|Elvis Express Radio News
|THE KINGS VISIT WAS A DREAM FOR COLUMBUS
November 21, 2015 - Ledger Enquirer / Elvis Express Radio
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|Elvis left the building before he performed at the old Municipal Auditorium - a building Bob Hope compared to a parking garage.
Now comes Elton John, and we can only hope he survives long enough to play at the Columbus Civic Center in March.
Tickets went on sale Friday and online buyers were spending obscene amounts of money to see him perform just nine days before his 69th birthday. John will be the biggest name
ever to grace a local stage, though we've also enjoyed Michael Jackson, Bob Dylan, Prince and other members of the Rock 'n' Roll Hall of Fame.
As for Elvis Presley, he was all but booked for a concert on Oct. 1, 1977. An announcement was planned for Aug. 16 -- the day the music died in Memphis. It was mentioned in a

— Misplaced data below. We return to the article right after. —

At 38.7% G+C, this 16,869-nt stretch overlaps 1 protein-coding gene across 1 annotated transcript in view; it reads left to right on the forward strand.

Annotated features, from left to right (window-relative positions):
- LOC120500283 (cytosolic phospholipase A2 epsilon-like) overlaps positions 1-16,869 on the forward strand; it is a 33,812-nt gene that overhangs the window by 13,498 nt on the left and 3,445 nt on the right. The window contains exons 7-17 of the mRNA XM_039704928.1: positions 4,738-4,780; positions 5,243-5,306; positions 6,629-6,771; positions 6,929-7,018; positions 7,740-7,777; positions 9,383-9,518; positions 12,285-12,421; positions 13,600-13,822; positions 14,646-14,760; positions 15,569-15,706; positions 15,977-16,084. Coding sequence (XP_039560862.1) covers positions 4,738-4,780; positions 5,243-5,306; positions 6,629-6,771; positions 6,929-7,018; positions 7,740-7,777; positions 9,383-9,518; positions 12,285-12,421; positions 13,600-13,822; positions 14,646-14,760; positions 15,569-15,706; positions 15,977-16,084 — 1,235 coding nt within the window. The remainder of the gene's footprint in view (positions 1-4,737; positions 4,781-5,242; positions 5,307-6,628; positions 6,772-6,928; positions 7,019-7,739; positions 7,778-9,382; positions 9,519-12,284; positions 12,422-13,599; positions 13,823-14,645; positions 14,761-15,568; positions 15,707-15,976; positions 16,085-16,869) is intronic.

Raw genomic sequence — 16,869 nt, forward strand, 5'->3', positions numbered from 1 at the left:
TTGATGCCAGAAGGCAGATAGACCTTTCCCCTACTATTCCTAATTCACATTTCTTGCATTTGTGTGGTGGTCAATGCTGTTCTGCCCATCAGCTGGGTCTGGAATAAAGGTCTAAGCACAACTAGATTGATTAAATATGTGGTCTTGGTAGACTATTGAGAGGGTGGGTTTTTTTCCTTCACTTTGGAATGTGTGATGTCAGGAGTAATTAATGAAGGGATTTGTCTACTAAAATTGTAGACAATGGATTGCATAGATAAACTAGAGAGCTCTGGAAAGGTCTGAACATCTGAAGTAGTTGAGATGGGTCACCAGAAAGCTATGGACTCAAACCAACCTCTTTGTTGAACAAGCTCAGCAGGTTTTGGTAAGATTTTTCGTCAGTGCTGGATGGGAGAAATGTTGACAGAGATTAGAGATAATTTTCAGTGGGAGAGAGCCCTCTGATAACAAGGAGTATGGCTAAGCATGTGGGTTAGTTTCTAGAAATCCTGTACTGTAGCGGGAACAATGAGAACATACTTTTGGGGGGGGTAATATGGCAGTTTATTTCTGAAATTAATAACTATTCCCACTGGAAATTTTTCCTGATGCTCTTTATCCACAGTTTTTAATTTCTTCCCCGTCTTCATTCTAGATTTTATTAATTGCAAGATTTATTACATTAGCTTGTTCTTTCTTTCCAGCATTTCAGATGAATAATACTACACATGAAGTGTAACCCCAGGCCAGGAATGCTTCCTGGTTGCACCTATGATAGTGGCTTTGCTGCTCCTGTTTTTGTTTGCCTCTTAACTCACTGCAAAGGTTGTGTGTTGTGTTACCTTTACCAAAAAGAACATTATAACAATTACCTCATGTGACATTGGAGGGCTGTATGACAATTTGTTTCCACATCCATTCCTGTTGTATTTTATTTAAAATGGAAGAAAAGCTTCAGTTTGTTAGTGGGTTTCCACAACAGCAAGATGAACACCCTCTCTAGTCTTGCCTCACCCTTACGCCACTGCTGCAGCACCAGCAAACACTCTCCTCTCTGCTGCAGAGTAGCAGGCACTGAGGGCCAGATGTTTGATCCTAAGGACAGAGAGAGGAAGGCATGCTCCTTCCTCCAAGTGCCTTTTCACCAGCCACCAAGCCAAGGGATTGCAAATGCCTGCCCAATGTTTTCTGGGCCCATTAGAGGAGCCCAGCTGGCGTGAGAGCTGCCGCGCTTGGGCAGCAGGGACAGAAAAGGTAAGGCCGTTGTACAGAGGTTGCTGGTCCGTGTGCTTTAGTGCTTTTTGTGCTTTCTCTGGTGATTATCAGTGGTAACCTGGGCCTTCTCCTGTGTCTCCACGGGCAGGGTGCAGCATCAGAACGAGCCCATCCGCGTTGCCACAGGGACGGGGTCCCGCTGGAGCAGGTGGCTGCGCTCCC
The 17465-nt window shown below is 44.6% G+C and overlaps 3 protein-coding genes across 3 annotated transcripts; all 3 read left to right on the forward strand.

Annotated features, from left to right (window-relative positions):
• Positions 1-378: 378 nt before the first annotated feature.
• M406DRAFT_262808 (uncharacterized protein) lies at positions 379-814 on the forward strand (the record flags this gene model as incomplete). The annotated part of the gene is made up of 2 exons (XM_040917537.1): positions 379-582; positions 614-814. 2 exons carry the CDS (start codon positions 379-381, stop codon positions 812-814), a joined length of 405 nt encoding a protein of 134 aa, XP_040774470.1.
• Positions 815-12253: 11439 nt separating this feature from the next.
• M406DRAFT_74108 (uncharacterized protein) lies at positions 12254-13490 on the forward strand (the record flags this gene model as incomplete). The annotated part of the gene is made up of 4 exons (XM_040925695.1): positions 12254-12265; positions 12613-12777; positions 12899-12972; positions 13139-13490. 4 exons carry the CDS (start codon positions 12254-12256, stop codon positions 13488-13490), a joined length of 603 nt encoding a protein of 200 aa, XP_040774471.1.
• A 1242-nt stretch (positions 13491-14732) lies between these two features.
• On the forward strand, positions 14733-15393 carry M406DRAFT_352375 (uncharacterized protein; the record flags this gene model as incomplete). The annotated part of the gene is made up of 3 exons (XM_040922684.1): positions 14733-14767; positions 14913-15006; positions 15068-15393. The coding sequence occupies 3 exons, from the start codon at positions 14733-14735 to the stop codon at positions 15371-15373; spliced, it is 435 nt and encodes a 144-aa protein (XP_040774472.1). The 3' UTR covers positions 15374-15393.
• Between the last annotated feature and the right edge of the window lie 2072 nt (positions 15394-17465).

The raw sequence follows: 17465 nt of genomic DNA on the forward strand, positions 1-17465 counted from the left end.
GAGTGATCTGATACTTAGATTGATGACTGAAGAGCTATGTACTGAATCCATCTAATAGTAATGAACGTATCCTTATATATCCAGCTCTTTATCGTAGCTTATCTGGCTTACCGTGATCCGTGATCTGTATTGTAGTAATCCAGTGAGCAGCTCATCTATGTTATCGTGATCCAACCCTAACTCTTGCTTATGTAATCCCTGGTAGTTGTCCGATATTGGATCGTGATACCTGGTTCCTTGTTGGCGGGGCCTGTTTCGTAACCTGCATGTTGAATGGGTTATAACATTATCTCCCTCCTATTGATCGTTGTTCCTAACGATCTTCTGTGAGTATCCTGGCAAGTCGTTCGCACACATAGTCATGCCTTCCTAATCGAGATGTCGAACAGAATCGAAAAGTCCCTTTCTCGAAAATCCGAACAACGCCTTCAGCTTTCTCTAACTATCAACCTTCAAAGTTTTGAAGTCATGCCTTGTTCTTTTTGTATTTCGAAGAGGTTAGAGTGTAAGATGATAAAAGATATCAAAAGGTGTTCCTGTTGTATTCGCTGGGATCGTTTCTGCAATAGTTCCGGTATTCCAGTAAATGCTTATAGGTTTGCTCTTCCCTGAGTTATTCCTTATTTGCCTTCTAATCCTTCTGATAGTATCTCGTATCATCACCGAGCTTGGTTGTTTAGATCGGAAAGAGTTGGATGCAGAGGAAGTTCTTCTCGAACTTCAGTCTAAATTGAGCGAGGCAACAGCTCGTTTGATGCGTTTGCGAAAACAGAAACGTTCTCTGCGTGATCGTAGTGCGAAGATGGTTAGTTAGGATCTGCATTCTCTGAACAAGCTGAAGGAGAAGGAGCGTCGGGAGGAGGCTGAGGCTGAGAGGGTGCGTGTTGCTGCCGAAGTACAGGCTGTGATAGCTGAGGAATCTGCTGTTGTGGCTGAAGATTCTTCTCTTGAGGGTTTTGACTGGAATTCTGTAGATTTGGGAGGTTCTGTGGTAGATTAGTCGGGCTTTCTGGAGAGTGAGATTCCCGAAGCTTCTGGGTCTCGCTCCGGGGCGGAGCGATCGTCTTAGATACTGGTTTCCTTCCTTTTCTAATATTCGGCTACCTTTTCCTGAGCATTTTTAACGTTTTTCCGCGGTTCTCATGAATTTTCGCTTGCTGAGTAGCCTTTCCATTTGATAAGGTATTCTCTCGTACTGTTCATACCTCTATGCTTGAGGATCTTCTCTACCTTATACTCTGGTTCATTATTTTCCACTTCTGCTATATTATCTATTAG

front-page article in the Ledger on the afternoon after he died.
Mike Blackwell remembers. Well he should for local promoters usually weren't involved in an Elvis show.
"He was somebody every promoter dreamed of, a guaranteed sellout, a legend," Blackwell told a reporter 38 years ago. "He was still selling out places when he died. He booked
places and they sold out the day tickets went on sale."
Blackwell was involved because of a stage he had built for an Earth, Wind & Fire show at Memorial Stadium. The auditorium's stage wasn't large enough for Elvis so legendary
promoter Jerry Weintraub called Blackwell, who started booking shows while he was a student at Columbus State University.
"They said I could have 25 percent of the show if I let them use my stage," he said Friday.
The King would have been a hot ticket in 1977 and Sir Elton John is a hot ticket in 2015, even if good seats are $148. He has had 56 Top 40 singles, second only to Elvis.
He'll perform many of them in March, but someone should request an obscure cut off "The Diving Board," an album that came out in 2013. It is a tribute to Blind Tom Wiggins, a
black slave from Columbus who made music around the world in the years after the Civil War.